Overall Score 68%
Caribbean Pirate Quest
The first time that I booted up Carribean Pirate Quest, I was expecting to draw comparisons to some really fun games like Puzzle Quest and Spandex Force. The initial excitement soon subsided, however, when I realised that this game is not quite as sophisticated as some of its contemporaries. Rather than using puzzle elements as tools to resolve battles and develop characters, the tile matching action in Carribean Pirate Quest is, in fact, the entire game.
The player controls a pirate captain aboard a ship at sea. Between levels the ship sails around the level maps looking for prospective treasure sites. Once you click on one of those, the display changes to the puzzle screen where most of your time in Pirate Quest will be spent. By clicking and dragging tiles either vertically or horizontally, matches of 3 or more identical tiles are made and points awarded. More points are awarded for more tiles cleared in one move, or chained combos that are formed as the rows of tiles above cleared areas crash down.
Clearing tiles will give you points, but to finish a level the player must wipe all of the blue framed squares from the board (as depicted in the screenshot below). This is accomplished by simply detonating a match over them. The blue frames right at the bottom of the puzzle, or on the edges, can pose a real problem. Luckily the player has some power-ups that will help in these situations. The cannon can remove a troublesome piece from play (but needs to be charged up before each use), and the bomb will blow away the tile it is in, as well as the 8 surrounding tiles when used. Bombs are formed when at least a double pattern combo is made.
Two modes of play are available: Treasure Hunting mode and Arcade Mode. The former sees you competing against other pirates all over the world (assuming you have a persistent internet connection). There are two main treasures that need to be found to progress through each of six maps, and a global high score table that will rank you against all other players in the world. The campaign takes an hour or so to play through and the level of difficulty is fairly low. Most players will finish the campaign without much trouble, even without using all of their 3 lives. Extra lives can be bought at towns that are scattered around the maps for gold (points) that are collected on the adventure. The forgiving difficulty level is probably a good thing, since it allows the player to focus on racking up the points, which is really the heart of the game. Arcade mode is good fun too, and pits the player against a series of random puzzles set to a time limit. At the end of a level, players can choose to exchange points for extra time that carries through to the next round; although strategy is somewhat limited by the fact that you never know what level you will be facing next. Global high scores are available for this mode as well.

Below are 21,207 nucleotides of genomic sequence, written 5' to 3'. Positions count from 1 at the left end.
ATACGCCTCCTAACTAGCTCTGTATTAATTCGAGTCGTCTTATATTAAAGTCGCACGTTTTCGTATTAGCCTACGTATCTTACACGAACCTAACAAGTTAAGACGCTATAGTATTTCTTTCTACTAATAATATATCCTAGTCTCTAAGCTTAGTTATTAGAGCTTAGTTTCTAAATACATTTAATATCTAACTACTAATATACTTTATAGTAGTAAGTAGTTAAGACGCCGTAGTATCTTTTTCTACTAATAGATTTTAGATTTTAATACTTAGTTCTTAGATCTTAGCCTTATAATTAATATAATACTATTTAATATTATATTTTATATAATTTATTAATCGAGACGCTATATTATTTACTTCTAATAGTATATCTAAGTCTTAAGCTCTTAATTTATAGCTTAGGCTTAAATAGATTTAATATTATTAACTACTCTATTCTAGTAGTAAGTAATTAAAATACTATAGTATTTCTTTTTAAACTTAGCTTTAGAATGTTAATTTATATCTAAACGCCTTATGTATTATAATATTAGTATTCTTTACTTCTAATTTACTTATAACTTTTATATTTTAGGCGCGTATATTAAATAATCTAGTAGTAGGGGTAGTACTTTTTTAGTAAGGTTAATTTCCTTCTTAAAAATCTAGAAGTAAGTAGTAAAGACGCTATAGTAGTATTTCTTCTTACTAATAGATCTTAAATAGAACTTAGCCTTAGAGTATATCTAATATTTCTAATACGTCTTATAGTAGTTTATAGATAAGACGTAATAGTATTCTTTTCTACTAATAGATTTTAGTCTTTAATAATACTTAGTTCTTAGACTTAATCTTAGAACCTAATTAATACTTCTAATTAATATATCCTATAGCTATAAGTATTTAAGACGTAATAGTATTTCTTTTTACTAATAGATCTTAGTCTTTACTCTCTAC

Carribean Pirate Quest features colourful and thematic backgrounds with well drawn sprites and simple animations. The bomb and cannon blasts are a little underwhelming, and there are no special lighting or particle effects. Nice sound effects accompany most of the on-screen action, and of particular note are the comments of the crew as the ship is moved around the map. With their (peculiarly Swedish) pirate accents, they will complain and rejoice with you at appropriate and various times. Voice acting (when done well) can sometimes bring a unique feel to a game, and this is certainly the case with Pirate Quest.
I think that the biggest flaw of this game is its one dimensional gameplay. I could perhaps see myself playing every now and then for half an hour or so, but suffice it to say that Pirate Quest is not going to be devouring hour upon hour of my spare time. The interface and mouse driven controls are fine, and there are options to switch between full screen and a window, as well as change the detail level on lower end computers. You can even switch between English and Swedish as desired. The game ran very smoothly on both my PC's and there were no technical issues at all. A couple of gameplay related anomalies were encountered but those were nothing close to game breaking.
There are more absorbing match 3 tile games on the indie scene at the moment. Pirate Quest is a nicely presented and very playable time sink, but certainly nowhere near a genre-defining title in any sense. It might struggle for market share at $15 considering the amount of quality competition it has.
Oh, by the way, know why pirates are called pirates? Neither do I, they just AARRRRHH!
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